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Master and Commander: The Far Side of the World (2003)

During the Napoleonic Wars, a brash British captain pushes his ship and crew to their limits in pursuit of a formidable French war vessel around South America.

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(novels), (screenplay) | 1 more credit »
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2,043 ( 27)

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Won 2 Oscars. Another 21 wins & 90 nominations. See more awards »

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Cast

Cast overview, first billed only:
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Edward Woodall ...
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Jack Randall ...
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Richard Pates ...
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Tony Dolan ...
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Storyline

In April 1805 during the Napoleonic Wars, H.M.S. Surprise, a British frigate, is under the command of Captain Jack Aubrey. Aubrey and the Surprise's current orders are to track and capture or destroy a French privateer named Acheron. The Acheron is currently in the Atlantic off South America headed toward the Pacific in order to extend Napoleon's reach of the wars. This task will be a difficult one as Aubrey quickly learns in an initial battle with the Acheron that it is a bigger and faster ship than the Surprise, which puts the Surprise at a disadvantage. Aubrey's single-mindedness in this seemingly impossible pursuit puts him at odds with the Surprise's doctor and naturalist, Stephen Maturin, who is also Aubrey's most trusted advisor on board and closest friend. Facing other internal obstacles which have resulted in what they consider a string of bad luck, Aubrey ultimately uses Maturin's scientific exploits to figure out a way to achieve his and the ship's seemingly impossible goal. Written by Huggo

Plot Summary | Plot Synopsis

Taglines:

The Courage To Do The Impossible Lies In The Hearts of Men.


Motion Picture Rating (MPAA)

Rated PG-13 for intense battle sequences, related images, and brief language | See all certifications »

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Details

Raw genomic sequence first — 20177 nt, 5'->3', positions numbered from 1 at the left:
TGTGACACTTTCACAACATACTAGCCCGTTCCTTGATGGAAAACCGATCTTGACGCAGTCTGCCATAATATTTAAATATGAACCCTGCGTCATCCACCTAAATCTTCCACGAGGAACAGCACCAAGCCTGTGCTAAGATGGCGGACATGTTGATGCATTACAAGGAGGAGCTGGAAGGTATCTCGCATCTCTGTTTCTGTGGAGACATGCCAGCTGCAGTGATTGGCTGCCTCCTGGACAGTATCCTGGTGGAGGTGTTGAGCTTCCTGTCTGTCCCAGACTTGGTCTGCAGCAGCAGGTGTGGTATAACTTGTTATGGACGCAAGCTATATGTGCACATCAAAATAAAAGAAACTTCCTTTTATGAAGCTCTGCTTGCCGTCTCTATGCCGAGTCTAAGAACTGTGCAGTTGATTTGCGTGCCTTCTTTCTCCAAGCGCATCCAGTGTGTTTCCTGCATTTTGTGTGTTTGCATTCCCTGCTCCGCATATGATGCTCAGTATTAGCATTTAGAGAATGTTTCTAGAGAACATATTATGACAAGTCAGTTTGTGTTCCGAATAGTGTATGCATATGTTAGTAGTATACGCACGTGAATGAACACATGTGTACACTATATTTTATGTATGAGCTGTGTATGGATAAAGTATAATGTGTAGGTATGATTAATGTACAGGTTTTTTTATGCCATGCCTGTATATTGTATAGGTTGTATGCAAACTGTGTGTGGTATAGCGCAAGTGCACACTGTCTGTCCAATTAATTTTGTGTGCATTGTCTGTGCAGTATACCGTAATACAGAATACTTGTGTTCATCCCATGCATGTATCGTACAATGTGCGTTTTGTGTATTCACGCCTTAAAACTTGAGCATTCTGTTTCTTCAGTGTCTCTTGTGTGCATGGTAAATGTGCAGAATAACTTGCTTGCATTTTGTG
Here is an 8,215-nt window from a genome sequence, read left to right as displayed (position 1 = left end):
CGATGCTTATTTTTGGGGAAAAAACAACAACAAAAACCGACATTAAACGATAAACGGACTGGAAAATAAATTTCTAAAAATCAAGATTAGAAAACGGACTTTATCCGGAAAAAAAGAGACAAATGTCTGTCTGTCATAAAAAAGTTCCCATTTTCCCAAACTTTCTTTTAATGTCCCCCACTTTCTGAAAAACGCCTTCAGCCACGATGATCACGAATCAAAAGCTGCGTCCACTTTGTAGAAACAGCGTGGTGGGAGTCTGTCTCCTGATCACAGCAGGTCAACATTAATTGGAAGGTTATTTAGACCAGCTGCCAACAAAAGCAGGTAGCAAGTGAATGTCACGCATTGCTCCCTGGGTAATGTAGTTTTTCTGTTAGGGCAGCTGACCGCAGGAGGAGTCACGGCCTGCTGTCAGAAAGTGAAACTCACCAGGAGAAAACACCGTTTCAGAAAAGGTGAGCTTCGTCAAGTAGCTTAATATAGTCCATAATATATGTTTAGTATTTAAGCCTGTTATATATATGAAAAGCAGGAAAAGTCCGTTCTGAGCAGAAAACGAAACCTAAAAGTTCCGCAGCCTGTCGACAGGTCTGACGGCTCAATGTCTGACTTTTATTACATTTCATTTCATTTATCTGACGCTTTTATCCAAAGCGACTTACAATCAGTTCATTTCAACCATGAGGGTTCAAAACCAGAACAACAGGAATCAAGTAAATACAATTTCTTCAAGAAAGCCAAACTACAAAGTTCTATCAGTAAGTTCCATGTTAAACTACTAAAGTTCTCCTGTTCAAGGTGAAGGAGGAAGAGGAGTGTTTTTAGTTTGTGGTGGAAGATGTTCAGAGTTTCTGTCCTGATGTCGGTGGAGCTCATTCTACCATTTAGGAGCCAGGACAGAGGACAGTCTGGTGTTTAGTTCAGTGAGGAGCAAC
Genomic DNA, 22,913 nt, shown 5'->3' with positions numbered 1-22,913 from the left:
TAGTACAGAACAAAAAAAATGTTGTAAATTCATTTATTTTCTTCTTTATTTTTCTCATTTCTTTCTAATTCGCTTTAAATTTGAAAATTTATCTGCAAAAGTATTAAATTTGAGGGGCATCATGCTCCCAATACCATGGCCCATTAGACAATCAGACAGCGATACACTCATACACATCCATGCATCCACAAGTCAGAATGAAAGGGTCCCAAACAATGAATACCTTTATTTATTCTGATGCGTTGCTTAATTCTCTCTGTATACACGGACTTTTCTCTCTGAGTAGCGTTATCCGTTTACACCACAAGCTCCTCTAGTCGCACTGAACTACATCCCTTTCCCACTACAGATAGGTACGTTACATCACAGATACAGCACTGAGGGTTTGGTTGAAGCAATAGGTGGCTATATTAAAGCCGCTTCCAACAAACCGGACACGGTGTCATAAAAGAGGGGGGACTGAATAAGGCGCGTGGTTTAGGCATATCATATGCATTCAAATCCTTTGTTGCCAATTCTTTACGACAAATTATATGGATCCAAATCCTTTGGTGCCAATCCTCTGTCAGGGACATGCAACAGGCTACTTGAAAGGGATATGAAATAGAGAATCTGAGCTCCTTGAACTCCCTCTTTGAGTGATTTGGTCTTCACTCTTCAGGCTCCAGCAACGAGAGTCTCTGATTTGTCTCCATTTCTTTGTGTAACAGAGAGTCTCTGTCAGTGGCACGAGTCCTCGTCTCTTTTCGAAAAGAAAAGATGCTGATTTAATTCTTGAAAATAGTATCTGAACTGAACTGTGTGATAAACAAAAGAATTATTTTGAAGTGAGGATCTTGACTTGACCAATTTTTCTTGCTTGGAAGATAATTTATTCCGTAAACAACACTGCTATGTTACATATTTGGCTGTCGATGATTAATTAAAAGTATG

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Release Date:

14 November 2003 (USA)  »

Also Known As:

The Far Side of the World  »

Box Office

Budget:

$150,000,000 (estimated)

Opening Weekend:

$25,105,990 (USA) (14 November 2003)

Gross:

$93,927,920 (USA)
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Company Credits

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Technical Specs

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Aspect Ratio:

2.35 : 1
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Did You Know?

Trivia

After filming, the HMS Surprise was purchased by the San Diego Maritime Museum for an undisclosed sum, and with the proviso that the ship be loaned back to 20th Century Fox for any future film productions. See more »

Goofs

During the first encounter with Acheron, the order is given to beat to quarters, but during the first scenes when Mr. Calamy is searching the fog with his glass, the gun ports are open and the guns have been run out. This indicates that Surprise was already at quarters. See more »

Quotes

[first lines]
Preserved Killick, Captain's Steward: [taking egg from chicken coop] Come on, come on. It's all right.
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Crazy Credits

There are no opening credits. See more »

Connections

Referenced in Modern Marvels: Super Strong Countdown (2013) See more »

Soundtracks

O'Sullivan's March
Traditional
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Frequently Asked Questions

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User Reviews

 
I wish they'd make a dozen of sequels
19 May 2005 | by (Vantaa, Finland) – See all my reviews

Peter Weir has directed a bunch of will-be-Oscar-nominated movies. For me, this is not a merit for a filmmaker, since Oscar-dramas are usually 95% of entertainment, which by itself isn't interesting. His style is very compromising and clean, you are not surprised by originality, but you can enjoy the professional touch he has in his work.

Another Australian, Russell Crowe is also a professional, but has some weak points in his acting, mainly caused by certain machismo he desperately tries to maintain in all his characters.

Rest of the cast was unfamiliar to me and I had not read any Patrick O'Brian books. But the sea itself, tall ships and the Napoleonic Wars are of course great elements to base the story on, especially for a amateur war historian and summertime sailor like me.

I was surprised, how truly good Master and Commander was. A true adventure! I enjoyed the whole film and could not find anything I wouldn't like. Things were different in back then and Master and Commander presents its version of the Napoleonic Era. It looks very rich and detailed. Undoubtedly O'Brian novels form a fine background for the excellent screenplay. Soundtrack is very well done too, and musical scenes with Aubrey and Maturin playing duet with violin and cello ties their friendship. One of the best things in Master and Commander is the heartwarming friendship between these two characters.

It's like Weir and Crowe were born and trained to do this movie. And obviously I have born to watch it, since I've seen it five times so far. A perfect jewel of its kind. Oh, how I wish they'd make a dozen of sequels, especially since the end was sort of open and had a sense of continuation. If I had watched this movie when I was 12 I probably would have had a career in the navy...


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